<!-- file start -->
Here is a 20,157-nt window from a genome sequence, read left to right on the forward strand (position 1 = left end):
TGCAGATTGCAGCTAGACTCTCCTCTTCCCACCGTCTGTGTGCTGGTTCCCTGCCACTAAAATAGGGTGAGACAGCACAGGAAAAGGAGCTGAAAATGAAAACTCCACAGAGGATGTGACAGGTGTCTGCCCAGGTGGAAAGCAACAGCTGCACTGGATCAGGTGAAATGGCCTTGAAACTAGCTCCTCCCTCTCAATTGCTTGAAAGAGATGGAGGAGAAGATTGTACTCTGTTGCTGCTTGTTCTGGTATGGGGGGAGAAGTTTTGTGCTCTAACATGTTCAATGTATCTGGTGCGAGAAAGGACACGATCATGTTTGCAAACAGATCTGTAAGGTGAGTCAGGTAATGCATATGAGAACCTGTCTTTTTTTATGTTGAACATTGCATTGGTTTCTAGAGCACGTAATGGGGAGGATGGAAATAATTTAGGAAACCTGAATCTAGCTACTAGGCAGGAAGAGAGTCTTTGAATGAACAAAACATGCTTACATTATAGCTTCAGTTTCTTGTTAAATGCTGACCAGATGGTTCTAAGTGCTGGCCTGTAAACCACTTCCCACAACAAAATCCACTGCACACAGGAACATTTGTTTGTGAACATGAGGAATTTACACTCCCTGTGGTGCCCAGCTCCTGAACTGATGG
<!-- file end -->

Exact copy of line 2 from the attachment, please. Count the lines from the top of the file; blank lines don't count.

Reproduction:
TGCAGATTGCAGCTAGACTCTCCTCTTCCCACCGTCTGTGTGCTGGTTCCCTGCCACTAAAATAGGGTGAGACAGCACAGGAAAAGGAGCTGAAAATGAAAACTCCACAGAGGATGTGACAGGTGTCTGCCCAGGTGGAAAGCAACAGCTGCACTGGATCAGGTGAAATGGCCTTGAAACTAGCTCCTCCCTCTCAATTGCTTGAAAGAGATGGAGGAGAAGATTGTACTCTGTTGCTGCTTGTTCTGGTATGGGGGGAGAAGTTTTGTGCTCTAACATGTTCAATGTATCTGGTGCGAGAAAGGACACGATCATGTTTGCAAACAGATCTGTAAGGTGAGTCAGGTAATGCATATGAGAACCTGTCTTTTTTTATGTTGAACATTGCATTGGTTTCTAGAGCACGTAATGGGGAGGATGGAAATAATTTAGGAAACCTGAATCTAGCTACTAGGCAGGAAGAGAGTCTTTGAATGAACAAAACATGCTTACATTATAGCTTCAGTTTCTTGTTAAATGCTGACCAGATGGTTCTAAGTGCTGGCCTGTAAACCACTTCCCACAACAAAATCCACTGCACACAGGAACATTTGTTTGTGAACATGAGGAATTTACACTCCCTGTGGTGCCCAGCTCCTGAACTGATGG